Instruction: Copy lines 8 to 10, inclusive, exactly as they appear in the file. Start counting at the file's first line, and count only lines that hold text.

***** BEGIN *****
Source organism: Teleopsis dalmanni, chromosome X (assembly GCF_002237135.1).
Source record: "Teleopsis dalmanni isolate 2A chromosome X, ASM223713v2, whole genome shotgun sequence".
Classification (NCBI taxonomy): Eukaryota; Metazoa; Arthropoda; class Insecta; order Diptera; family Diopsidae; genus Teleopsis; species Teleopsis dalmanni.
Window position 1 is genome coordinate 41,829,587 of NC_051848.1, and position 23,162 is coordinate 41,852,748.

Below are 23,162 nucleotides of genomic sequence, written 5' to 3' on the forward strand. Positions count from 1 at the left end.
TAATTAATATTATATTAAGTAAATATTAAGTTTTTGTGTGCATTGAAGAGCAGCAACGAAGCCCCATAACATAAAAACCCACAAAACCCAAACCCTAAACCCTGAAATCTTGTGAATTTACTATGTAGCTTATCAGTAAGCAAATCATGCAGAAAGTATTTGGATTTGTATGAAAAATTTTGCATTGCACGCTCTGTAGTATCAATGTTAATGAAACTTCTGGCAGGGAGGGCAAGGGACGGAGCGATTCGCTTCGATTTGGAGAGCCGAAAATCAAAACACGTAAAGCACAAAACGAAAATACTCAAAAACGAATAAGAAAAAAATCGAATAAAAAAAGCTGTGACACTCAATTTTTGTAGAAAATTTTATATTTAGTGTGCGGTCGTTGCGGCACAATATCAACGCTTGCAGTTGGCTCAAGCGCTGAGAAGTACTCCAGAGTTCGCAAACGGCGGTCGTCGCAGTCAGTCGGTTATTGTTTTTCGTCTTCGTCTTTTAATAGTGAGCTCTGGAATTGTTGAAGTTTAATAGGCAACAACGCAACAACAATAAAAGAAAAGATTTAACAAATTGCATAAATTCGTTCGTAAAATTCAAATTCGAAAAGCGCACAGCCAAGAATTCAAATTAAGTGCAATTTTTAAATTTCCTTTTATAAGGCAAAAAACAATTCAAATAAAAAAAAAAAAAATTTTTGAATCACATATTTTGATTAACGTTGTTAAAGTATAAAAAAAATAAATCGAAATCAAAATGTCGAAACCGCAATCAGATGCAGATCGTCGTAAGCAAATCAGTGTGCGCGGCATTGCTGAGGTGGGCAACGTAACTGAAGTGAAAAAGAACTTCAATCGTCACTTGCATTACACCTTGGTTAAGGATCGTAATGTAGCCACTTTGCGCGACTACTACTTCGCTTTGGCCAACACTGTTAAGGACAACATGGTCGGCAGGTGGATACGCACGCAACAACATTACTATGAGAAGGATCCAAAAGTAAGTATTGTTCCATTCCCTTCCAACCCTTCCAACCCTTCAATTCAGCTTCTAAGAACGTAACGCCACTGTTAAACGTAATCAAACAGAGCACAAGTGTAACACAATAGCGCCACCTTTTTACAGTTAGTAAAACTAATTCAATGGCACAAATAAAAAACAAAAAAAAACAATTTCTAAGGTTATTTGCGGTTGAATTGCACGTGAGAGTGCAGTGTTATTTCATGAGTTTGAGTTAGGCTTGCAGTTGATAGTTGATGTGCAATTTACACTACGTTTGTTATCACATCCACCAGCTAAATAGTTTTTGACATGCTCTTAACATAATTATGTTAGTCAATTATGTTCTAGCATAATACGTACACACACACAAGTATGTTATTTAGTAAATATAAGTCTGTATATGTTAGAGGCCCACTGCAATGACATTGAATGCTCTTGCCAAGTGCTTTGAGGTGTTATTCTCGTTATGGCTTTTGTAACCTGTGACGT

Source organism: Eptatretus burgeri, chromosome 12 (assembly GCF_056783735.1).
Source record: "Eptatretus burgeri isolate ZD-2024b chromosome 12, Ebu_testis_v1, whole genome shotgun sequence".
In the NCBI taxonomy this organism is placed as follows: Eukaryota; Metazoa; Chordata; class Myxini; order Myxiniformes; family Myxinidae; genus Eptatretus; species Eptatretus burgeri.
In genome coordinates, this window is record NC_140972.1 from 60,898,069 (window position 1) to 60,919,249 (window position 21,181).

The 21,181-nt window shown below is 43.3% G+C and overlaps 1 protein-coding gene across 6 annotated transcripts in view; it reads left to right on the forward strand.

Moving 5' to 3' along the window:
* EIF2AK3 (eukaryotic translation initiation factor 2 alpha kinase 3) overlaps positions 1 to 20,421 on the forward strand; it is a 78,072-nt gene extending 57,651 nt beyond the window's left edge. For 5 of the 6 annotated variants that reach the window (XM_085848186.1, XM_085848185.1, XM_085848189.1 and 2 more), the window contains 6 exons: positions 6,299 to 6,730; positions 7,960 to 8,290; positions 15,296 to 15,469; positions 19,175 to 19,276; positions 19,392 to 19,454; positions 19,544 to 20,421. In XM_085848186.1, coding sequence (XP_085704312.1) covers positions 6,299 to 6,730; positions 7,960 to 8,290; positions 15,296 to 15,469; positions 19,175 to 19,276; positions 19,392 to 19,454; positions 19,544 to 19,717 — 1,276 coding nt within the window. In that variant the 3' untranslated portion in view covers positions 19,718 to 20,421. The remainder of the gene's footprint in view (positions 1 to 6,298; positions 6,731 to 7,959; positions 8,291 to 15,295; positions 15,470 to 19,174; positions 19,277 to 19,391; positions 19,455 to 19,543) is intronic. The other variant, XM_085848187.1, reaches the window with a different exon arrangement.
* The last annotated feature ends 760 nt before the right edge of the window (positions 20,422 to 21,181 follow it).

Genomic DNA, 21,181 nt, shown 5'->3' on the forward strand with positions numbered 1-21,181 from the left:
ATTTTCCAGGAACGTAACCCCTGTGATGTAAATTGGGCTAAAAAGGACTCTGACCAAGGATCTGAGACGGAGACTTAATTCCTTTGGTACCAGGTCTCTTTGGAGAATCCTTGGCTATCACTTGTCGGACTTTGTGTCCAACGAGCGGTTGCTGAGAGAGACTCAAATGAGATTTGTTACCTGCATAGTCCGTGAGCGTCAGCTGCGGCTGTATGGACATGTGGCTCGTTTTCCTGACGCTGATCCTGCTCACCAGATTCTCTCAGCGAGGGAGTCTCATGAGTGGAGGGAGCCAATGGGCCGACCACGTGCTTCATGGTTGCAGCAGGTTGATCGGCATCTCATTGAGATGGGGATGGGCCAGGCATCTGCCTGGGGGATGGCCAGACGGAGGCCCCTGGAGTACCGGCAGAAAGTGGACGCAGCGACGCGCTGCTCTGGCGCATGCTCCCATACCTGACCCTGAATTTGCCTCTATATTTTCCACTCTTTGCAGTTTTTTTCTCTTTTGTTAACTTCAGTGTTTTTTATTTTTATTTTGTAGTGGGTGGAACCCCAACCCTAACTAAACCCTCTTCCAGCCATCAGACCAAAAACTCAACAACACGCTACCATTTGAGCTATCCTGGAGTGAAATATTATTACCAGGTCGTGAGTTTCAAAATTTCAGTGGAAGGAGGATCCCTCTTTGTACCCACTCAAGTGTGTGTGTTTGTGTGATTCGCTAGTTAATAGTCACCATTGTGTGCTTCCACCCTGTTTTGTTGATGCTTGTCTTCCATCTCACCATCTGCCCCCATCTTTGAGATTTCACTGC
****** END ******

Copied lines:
Source record: "Eptatretus burgeri isolate ZD-2024b chromosome 12, Ebu_testis_v1, whole genome shotgun sequence".
In the NCBI taxonomy this organism is placed as follows: Eukaryota; Metazoa; Chordata; class Myxini; order Myxiniformes; family Myxinidae; genus Eptatretus; species Eptatretus burgeri.
In genome coordinates, this window is record NC_140972.1 from 60,898,069 (window position 1) to 60,919,249 (window position 21,181).